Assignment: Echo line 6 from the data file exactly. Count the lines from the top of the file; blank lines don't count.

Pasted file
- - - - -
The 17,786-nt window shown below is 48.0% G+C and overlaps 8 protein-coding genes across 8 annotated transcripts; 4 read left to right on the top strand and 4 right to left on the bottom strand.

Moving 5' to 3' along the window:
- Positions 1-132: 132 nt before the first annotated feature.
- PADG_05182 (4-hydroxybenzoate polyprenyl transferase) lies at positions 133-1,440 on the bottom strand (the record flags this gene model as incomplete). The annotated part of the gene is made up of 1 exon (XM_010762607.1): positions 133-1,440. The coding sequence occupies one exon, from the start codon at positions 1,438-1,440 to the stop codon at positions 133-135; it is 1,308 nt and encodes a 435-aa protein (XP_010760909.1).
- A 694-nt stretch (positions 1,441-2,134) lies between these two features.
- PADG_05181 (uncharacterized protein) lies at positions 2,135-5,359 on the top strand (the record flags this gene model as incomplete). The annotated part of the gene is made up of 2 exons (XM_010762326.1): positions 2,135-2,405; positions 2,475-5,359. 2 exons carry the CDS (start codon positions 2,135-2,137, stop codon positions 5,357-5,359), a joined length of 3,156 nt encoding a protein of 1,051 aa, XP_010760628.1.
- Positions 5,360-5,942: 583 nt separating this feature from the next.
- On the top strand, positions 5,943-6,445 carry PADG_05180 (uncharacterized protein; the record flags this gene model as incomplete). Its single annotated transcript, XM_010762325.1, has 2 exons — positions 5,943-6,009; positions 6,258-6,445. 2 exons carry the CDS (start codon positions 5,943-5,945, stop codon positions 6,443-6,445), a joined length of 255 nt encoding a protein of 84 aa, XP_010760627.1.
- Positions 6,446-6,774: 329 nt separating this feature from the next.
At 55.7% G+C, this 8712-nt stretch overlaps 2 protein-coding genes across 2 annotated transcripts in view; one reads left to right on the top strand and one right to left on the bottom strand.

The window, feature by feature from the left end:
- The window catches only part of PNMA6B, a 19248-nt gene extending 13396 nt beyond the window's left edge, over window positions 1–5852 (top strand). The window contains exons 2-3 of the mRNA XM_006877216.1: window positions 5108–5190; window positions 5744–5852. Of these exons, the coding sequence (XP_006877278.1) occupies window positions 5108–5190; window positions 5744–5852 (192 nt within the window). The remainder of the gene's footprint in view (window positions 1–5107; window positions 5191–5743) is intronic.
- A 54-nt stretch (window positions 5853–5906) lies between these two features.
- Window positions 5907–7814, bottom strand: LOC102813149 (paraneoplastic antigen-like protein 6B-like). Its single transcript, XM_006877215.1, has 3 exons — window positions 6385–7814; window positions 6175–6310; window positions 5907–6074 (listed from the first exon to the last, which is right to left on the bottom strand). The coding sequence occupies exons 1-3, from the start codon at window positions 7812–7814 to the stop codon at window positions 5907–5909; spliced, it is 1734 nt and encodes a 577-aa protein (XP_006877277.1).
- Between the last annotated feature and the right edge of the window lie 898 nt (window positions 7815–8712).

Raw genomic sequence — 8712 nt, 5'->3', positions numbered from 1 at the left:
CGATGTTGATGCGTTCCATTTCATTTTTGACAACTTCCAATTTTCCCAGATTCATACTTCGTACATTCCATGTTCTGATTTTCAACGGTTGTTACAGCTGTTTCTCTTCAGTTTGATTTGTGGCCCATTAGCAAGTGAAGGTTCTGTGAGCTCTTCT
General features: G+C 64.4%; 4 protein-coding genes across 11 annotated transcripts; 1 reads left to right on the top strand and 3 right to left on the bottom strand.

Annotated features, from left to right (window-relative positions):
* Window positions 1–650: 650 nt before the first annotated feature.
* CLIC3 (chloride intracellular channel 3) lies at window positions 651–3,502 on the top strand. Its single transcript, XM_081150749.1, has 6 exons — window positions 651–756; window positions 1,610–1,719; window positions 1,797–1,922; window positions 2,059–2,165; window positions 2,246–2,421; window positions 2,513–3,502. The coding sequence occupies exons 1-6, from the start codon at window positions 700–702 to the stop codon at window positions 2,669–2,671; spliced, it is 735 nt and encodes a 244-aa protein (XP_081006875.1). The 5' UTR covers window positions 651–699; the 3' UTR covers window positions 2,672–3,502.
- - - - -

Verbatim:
- PADG_05181 (uncharacterized protein) lies at positions 2,135-5,359 on the top strand (the record flags this gene model as incomplete). The annotated part of the gene is made up of 2 exons (XM_010762326.1): positions 2,135-2,405; positions 2,475-5,359. 2 exons carry the CDS (start codon positions 2,135-2,137, stop codon positions 5,357-5,359), a joined length of 3,156 nt encoding a protein of 1,051 aa, XP_010760628.1.